Since it is harder to hire “great” people in the social sector, at least with money as a motivator, and since it is harder to fire mediocre people in the social sector, especially volunteers, early assessment is the key to getting and keeping the right people in the right seats (p. 15).
Who are the “right” people in non-profit organizations? “Those who are productively neurotic, those who are self-motivated and self-disciplined, those who wake up every day, compulsively driven to do the best they can because it is simply part of their DNA” (p. 15).
Taking It Home
So, how do you select and assess people in the social sector? First, tap into their idealistic passions. The “social sectors have one compelling advantage: desperate craving for meaning in our lives” (p. 16). Purity of mission has the power to ignite passion.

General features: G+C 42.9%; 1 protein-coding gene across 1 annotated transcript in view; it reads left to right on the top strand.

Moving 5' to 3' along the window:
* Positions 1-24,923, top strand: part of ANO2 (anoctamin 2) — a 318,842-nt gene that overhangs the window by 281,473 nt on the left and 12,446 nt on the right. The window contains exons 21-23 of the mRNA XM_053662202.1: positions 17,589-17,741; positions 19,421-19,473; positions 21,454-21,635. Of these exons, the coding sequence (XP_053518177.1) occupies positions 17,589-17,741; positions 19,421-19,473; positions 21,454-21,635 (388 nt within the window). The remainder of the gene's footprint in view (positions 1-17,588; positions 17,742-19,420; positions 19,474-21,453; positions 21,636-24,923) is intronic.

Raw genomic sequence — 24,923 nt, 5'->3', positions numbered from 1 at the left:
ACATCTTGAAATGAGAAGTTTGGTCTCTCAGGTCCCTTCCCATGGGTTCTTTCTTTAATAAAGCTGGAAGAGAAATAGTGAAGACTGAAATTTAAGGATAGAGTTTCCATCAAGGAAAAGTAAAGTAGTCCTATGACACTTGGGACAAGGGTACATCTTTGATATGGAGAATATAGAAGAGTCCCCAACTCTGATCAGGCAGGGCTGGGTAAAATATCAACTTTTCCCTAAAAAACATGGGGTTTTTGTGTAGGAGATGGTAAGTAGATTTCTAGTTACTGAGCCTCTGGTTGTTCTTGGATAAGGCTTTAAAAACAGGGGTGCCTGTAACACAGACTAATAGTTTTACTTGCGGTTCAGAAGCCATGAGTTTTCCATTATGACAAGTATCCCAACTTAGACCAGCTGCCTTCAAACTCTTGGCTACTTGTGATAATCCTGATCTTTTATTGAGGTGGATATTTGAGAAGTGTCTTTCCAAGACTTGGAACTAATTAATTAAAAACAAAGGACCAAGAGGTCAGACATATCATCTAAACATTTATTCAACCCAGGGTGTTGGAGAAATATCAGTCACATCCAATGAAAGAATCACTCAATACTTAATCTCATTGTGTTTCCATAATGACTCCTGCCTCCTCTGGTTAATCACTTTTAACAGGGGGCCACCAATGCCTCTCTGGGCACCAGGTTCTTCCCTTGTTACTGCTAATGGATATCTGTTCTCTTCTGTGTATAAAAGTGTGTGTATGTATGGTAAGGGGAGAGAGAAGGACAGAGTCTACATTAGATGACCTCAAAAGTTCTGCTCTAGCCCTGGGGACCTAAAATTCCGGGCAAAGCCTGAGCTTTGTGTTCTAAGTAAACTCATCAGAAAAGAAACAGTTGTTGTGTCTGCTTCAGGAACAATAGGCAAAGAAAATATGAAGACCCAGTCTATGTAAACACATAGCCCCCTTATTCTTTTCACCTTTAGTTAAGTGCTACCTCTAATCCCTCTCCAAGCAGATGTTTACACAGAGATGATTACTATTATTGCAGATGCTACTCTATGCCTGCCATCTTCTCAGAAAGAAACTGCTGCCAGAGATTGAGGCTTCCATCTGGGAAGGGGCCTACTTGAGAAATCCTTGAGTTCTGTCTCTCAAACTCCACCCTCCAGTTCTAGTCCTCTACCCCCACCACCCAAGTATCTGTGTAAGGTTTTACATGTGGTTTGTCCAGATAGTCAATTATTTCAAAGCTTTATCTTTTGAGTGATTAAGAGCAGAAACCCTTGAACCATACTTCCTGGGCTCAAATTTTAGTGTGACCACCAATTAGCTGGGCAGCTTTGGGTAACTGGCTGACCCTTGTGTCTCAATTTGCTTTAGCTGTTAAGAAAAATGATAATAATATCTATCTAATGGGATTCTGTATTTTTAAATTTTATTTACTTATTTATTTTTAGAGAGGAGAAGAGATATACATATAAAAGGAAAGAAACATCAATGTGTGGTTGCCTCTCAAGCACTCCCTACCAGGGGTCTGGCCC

Second, make the selection process selective. The “more selective the process, the more attractive a position becomes—even if volunteer or low pay” (p. 16).
Issue Four: The Hedgehog Concept—Rethinking the Economic Engine without a Profit Motive
The essence of the Hedgehog Concept is “to attain piercing clarity about how to produce the best long-term results, and then exercising the relentless discipline to say, ‘No thank you,’ to opportunities that fail the hedgehog test” (p. 17). In the private sector, this includes three intersecting circles of deep understanding: